We need steel plate for shoring the south side of the horizontal passage. If you can help with steel or labor for the next dig please call or email.

    Digs are scheduled the third weekend of each month.

    Dig 35 Aug. 21 and 22
    Dig 36 Sept. 18 and 19

    Report submitted by Rick Hines.

    Why 1K?

    Richard Cindric is going to have a 1000' drop weekend. The minimum requirements for anyone going on the trip are that he/she should have his/her own gear (no sharing), be skilled in simple self-rescue techniques (changeovers, etc.), and this can not be a first-time vertical trip. We'll need a bunch of ropes so everyone who has 'em should bring 'em.

    Camping will be near Mountain View on Friday night and at Kyle's Landing (located between Jasper and Ponca) on Saturday.

    My First Caving Adventure
    by P. Rader

    My first taste of caving came with Wayne and Randy. I was graciously included in a trip Randy put together for 14 UMKC students. The adventure started with me finding my way from KC to Feakes' Peak. Mike M.'s wonderful directions got me to my destination without a wrong turn. I arrived just in time to take part in a very short caving journey, which could be classified as a flashlight-caving trip. Randy walked those of us that were eager to start our adventures to a small cave just down the road from the Feake's place. The story was shared about why the cave was so black (from tires burned in front of the cave), and tried to calm some fears that bat's don't run into you, but at that precise moment a bat collided with my chest. Randy laughed and said I had been blessed with a kiss from a bat, and had just been given their blessing as a future caver. The cave also was home to orange and black salamanders. As I looked in awe at the wonders Randy shared that if I continued to look up at the ceiling with my mouth open I would soon get a not so pleasant surprise ;) .

    The next morning we departed for Big Smittle cave, unknown to me at how much of an honor it was for me to go into it to begin with. Once arriving there, as we prepared to enter I had a feeling of such humility. The grate to the large gate is opened and as I pass through it I felt as if I had passed from one world into another.

    The entrance to the cave is dry to the left with a pool of water to the right, which was actually a stream leaving the cave. A little ways back you can see the path built for when the cave was open to the public as a commercial cave. At that point you start to walk in water about up to your mid-shins. Feeling in front with each foot so as to not fall into a hole. It is quiet a walk back to where you come upon a big passage to the right and a little passage to the left. The passage to the left takes you to a formation known as "The Queen's Chair". This passage is full of formations, lots of flowstones, stalactites and stalagmites, plus a few others of which I don't know the names of yet. The passage I think had the most formations for such a small space that I was able to see while in the cave. Not a lot of clay and the floor was still wet as well as part of the walls so it was still very much alive.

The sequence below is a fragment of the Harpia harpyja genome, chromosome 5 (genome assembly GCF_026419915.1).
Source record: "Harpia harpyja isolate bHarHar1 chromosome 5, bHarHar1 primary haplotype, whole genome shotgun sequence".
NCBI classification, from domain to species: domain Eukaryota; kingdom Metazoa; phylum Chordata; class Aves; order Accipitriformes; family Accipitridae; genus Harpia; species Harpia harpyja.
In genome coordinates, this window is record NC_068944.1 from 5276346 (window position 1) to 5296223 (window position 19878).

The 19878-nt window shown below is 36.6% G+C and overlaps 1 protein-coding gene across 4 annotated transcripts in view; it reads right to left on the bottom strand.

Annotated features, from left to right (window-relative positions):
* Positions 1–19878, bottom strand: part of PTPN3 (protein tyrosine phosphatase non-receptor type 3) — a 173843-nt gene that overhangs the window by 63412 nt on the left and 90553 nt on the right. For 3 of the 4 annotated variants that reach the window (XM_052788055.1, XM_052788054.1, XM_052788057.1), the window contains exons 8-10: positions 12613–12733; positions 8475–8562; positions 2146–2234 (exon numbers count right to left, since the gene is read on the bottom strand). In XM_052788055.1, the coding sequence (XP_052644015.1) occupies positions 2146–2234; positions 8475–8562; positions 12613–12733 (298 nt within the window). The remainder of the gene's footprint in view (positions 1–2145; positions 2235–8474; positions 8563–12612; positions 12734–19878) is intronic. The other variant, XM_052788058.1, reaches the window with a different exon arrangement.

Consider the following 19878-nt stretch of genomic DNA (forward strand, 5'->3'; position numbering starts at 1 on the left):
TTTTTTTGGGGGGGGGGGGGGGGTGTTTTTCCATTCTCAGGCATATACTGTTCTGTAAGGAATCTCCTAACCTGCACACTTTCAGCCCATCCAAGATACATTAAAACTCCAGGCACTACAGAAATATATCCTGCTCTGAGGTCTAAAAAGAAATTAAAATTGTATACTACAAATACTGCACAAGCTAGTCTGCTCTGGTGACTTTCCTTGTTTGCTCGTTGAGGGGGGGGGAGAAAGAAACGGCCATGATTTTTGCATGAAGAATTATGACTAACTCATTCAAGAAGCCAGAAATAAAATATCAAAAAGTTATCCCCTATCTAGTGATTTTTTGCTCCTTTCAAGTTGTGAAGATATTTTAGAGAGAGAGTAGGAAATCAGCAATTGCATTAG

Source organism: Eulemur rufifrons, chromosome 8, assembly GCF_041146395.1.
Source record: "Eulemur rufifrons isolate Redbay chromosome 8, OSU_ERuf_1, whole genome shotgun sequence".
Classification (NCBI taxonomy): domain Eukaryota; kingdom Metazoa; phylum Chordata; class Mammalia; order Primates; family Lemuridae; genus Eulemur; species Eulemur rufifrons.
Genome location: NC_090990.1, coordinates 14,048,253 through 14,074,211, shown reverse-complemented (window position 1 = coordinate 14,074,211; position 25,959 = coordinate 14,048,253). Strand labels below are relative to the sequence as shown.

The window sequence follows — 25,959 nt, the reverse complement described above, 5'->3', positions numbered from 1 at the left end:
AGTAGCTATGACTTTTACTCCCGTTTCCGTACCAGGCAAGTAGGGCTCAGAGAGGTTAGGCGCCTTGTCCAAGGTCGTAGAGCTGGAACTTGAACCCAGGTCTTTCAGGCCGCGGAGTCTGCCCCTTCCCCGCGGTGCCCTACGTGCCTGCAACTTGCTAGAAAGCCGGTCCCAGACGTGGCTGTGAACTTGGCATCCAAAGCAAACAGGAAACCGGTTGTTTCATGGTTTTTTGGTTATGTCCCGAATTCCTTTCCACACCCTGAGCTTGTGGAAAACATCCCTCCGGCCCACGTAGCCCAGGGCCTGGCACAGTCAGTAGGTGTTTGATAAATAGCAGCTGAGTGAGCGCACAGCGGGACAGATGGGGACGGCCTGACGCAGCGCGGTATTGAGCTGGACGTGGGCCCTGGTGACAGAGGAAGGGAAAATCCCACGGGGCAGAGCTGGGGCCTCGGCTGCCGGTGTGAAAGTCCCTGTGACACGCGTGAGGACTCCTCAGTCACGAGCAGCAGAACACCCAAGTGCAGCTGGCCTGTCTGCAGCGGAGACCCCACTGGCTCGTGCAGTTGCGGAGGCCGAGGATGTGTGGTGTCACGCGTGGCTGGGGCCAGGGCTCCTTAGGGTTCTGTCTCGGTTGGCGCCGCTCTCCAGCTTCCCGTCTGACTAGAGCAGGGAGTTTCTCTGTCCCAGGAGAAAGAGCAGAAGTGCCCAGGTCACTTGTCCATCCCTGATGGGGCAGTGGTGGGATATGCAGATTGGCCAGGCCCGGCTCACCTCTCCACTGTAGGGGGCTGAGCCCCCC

After the Queen's chair we made our way to the Baseball Diamond. This was a huge room with a stream that ran on one side, to the back was a large pile of bat guano and a cluster of bats. If you looked up all you saw was this black spot on the ceiling that seemed to be moving. This very large room had many small brown bats hanging from the ceiling. The stream passage in this area was breathtaking with all the soda straws, stalactites and stalagmites.

    At this point of the journey we took a short break and ate lunch. Several people actually took short 10-15 min naps. I, myself was to anxious to rest. As we were preparing to enter the passage that takes you to the Registry Room, a group of boy scouts exited from the passage covered in mud from head to toe, faces included. Remember this is my first trip and have no real idea what to expect. Several members, Randy included, decided not to attempt this passage. I on the other hand thought I would give it a try, so off we went sludging through the thick clay and water I went. I soon learned why the boys got so dirty. There were spots in which you had to wallow through thick deep sticky clay, shelves to pull yourself across to get to the next area. For a person who has never set foot in a non-commercial cave it was very un-nerving. The downfall for me was the pool of clay that was approx. waist deep (at least that is how far one of the kids sank before he got out) that you had to get across and shimmy up a shelf without falling back into the pool, but to get to the shelf you had to balance yourself on a skinny ledge covered in slippery clay. You had to balance yourself on this slick spot and find a way to climb up the ridge without slipping into the pool of clay. If you were unfortunate enough to fall into the pool of clay , you had to swim to get back out, if you didn't follow these instructions you continued to sink in the clay. I add this info now, but at the time we didn't know about swimming so those of us that did fall in panic set in thinking we were going to become permanent visitors to the cave. We started calling the pool "The Pool of Death." I was hoisted up onto the ledge by the push of a hand on my butt. The guy who did it apologized for touching my butt. I told him he could touch me anywhere providing he didn't let me fall into the clay pool. Once I made it up onto the shelf I started to slide down the ledge toward a tight crack. I tried to stop myself by digging my hands and fingers into the clay but it was like trying to grab a stick of melted butter. Finally I stopped, but not before my mind started playing all kinds of tricks that I was going to slide into this crack to never be seen again. Panic started to build in my stomach. I started missing the sunlight and felt the air becoming very thick. I slowly climbed my way back to the edge of the ledge and it hit me that I was going to have to climb back the way I came. Again the panic hit me and the thoughts of needing to leave right now set in. I verbalized these thought to several people around. It was passed down and in a flash here came Wayne. He helped me get back to a spot to gather my thoughts and I decided I wanted to leave RIGHT NOW. After the fact I apologized for panicking, but Wayne said I didn't panic, I was just un-nerved. Randy's son-in-law agreed to take me and one of the instructors back to the baseball diamond. As we made our way back my apprehension slowly decreased.